The Oathbreaker, Pt XI

If the girl knew what it was I gave her to sew with, she gave no indication, but worked quickly and competently to put me in in order.  The weight of the thread greatly increased the weight of the dress, but it was evenly distributed, and not that much of a bother.  The spool was nearly gone by the time she finished (there was so much to sew- how did ladies do this every day?  And did their maids pick out the stitches at night, or just cut them?  I shuddered at the thought of all that waste.) so I instructed her to use the remainder to dress my hair.  She wove it through braids, which she then twisted into a crown on my head.  She tried to take the wooden spindle necklace from me (“You need gemstones for such an outfit!”) but on that point I would not budge- it was now the only remaining momento of my mother.  In compromise I tucked it into my bodice where it would not show, and although it poked uncomfortably into my ribs, I found the pain a comfort.

For a finishing touch she applied a fine white powder to my entire face, (“Made of pearls, my lady,” she said in an awed tone,) and a touch of red paint to my lips.  It felt very odd, indeed, and I could not resist a look in the mirror when she’d finished.  Color of the dress aside, I looked like a fine lady, indeed.  Or at the very least, not like a kidnapped peasant.

There came a knock on the door as I contemplated my own bemused expression, and the girl opened it to reveal a young boy, who had been sent to fetch me.  I was escorted to small chamber, where the king lounged on an ornately carved chair.

“Ah!” he leapt to his feet when I entered, grabbing my hand and kissing my fingertips as I sank into a curtsy.  I managed- barely- not to snatch my hand back.  “The lovely miller’s daughter!  Why, I hardly recognize you, my dear,” he kept hold of my hand, and I did my best not to squirm.  “Although you hardly look a miller’s daughter now,” he said with approval, eyes lingering too-long on my decolletage.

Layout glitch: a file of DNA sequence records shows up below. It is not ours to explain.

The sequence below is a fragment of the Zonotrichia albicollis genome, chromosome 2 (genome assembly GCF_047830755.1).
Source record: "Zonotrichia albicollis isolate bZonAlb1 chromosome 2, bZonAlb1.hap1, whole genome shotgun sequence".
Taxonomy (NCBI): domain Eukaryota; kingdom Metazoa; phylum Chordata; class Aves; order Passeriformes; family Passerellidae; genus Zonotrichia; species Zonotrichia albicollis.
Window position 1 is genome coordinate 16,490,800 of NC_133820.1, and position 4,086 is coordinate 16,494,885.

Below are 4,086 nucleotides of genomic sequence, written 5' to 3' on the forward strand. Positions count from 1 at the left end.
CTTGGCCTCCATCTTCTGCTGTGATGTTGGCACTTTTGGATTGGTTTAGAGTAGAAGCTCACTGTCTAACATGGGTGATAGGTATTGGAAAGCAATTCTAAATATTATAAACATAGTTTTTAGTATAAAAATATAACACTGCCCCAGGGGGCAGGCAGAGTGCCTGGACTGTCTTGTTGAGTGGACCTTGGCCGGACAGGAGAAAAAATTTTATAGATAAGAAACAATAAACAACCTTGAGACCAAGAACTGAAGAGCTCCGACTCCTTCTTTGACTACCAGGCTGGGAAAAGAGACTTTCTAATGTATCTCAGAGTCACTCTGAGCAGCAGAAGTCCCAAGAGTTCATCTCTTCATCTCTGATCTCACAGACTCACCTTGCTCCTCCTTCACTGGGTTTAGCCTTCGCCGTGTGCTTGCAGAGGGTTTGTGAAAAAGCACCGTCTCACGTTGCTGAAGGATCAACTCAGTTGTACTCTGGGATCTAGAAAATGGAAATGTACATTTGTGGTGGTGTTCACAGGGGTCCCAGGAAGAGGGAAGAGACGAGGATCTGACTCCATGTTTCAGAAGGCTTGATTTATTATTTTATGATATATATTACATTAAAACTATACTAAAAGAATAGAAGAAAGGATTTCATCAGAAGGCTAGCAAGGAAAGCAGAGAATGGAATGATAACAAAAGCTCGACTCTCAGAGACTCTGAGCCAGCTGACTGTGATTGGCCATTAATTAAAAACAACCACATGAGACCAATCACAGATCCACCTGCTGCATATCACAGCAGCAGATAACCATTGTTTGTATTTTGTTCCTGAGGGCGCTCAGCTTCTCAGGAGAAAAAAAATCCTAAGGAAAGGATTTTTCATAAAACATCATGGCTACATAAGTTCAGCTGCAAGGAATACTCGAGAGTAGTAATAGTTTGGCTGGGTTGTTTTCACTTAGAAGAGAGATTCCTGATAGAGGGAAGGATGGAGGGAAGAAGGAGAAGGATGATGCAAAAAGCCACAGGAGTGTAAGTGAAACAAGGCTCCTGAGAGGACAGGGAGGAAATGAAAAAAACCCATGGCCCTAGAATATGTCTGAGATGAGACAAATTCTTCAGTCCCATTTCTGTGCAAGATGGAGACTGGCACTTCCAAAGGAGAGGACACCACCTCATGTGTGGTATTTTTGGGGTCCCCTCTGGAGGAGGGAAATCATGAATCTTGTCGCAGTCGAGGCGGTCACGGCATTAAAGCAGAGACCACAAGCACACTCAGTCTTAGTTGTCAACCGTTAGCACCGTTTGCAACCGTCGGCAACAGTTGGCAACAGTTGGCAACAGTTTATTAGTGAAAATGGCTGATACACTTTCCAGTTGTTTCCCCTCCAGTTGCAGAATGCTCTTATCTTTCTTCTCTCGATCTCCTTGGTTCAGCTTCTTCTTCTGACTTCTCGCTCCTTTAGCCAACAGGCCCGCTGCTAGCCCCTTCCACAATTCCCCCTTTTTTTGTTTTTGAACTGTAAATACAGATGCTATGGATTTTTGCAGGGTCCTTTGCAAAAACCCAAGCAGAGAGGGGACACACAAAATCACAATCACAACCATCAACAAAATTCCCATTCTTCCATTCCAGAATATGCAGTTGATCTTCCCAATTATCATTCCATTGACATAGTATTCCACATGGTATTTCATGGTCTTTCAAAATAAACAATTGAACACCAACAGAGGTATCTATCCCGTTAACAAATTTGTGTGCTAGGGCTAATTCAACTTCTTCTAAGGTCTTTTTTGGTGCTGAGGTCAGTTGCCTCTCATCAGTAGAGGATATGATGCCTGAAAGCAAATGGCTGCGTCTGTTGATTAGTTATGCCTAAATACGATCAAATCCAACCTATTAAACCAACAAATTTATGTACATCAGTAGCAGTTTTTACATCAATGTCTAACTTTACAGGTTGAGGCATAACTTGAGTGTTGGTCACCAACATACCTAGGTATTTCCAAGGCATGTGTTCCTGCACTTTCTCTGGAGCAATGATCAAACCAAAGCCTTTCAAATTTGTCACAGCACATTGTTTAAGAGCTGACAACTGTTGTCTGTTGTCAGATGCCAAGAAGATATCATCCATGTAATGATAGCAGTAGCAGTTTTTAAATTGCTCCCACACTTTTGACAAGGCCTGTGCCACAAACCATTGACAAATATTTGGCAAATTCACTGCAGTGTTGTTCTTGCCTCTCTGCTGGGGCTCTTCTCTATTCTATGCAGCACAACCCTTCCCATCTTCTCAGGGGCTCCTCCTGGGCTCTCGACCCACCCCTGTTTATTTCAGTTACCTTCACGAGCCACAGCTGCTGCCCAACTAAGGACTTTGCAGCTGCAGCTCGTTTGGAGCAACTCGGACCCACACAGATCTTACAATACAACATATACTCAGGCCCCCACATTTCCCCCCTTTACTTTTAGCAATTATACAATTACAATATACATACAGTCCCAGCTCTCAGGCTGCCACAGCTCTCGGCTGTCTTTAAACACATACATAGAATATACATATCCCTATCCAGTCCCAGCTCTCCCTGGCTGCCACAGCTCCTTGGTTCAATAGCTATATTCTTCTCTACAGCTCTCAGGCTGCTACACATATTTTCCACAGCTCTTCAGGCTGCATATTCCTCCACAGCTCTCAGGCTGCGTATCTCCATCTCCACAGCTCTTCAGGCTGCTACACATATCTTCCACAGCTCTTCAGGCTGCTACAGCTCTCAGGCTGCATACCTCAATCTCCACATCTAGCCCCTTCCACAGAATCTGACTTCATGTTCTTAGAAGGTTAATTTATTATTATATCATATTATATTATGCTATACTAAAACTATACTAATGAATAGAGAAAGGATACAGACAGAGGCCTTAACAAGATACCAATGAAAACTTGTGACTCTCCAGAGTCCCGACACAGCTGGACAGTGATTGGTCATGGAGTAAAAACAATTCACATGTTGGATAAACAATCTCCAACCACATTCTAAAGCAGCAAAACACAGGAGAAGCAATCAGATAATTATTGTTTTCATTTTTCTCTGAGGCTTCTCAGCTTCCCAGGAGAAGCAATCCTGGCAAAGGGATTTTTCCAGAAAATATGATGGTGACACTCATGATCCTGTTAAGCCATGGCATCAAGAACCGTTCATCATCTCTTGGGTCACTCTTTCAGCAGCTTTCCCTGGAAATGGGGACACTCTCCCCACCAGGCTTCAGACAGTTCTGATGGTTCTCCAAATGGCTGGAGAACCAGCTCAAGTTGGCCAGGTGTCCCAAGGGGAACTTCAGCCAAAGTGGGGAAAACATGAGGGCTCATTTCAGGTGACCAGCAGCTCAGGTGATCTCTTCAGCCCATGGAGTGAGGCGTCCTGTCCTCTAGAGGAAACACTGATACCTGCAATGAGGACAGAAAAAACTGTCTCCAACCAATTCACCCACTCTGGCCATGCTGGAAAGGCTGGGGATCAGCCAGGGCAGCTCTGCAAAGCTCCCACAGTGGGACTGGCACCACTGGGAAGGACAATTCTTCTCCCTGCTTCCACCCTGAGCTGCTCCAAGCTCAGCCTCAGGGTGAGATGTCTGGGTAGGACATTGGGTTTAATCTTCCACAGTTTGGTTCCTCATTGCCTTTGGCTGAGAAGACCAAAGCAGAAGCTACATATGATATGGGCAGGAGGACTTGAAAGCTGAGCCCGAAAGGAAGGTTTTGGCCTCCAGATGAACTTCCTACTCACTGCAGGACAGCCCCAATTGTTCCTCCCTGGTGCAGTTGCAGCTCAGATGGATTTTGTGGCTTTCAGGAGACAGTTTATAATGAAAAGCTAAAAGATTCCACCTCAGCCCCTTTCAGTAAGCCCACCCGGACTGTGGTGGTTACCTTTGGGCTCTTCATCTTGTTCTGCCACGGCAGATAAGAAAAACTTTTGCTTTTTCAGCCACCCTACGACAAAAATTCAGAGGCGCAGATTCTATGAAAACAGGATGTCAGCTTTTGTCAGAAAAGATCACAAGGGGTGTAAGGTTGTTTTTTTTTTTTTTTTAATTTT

“And yet that is what I remain, your majesty,” I did remove my hand, then, and smoothed my skirts as though I was nervous, and not merely wiping off his touch.  “Thank you very much for the dress: it’s lovely, but unnecessary.”

“Nonsense!” the king laughed.  “A royal guest must be royally dressed!  Besides, you have pleased me greatly.  Consider it a thank-you gift.”

I inclined my head.  “As his majesty wishes.”

“Now,” he grabbed my arm and tucked it through his own.  “Let us walk a while, and discuss the future.”

“What is there to discuss, sire?  Have I not fulfilled my obligations to the crown?  Is it not time for me to return to my village?”

“You certainly did well,” he said, giving my hand a patronizing pat, and steering me through a door hidden behind a curtain, and down a long, torch-lit hallway, “But of course I knew you would not disappoint your king.”

“Of course not, sire.”

“As for returning to your village- well.”  I waited, but he did not continue as we went further down the windowless hallway, and my blood ran cold through my veins.

“His majesty promised not to exploit me,” I said, hating myself for the way my voice whispered in panic.

“Of course we will not exploit you!” the king said.  “But surely- surely you would do as much for your kingdom as you can?  To refuse aid would be treasonous,” his fingers suddenly crushed mine, and tears sprang to my eyes. “And I do so hate treason.”

We came to the end of the hallway at last, and he opened up a door to reveal another stone room, larger than the last, and containing far more straw.

“The problem with traitors,” he said conversationally, “Is that while they might seem to come from nowhere, they are, in fact, carefully nurtured by a community of traitors.  That’s why, when I find a traitor, I don’t just kill him- I root out his entire line before the poison can spread to other villages.  It’s safest for the kingdom, you understand.”

I did not answer.

“Good!” he said, and gave me a little push through the door.  I stumbled, tripping over the edge of my gown, and barely caught myself before falling face-first into the knee-high straw.  “Now,” he said, “if you spin all of this into gold before morning, I shall know you and your people to be loyal citizens!”

With that he closed the door behind him, and again I heard the bolt slide home.

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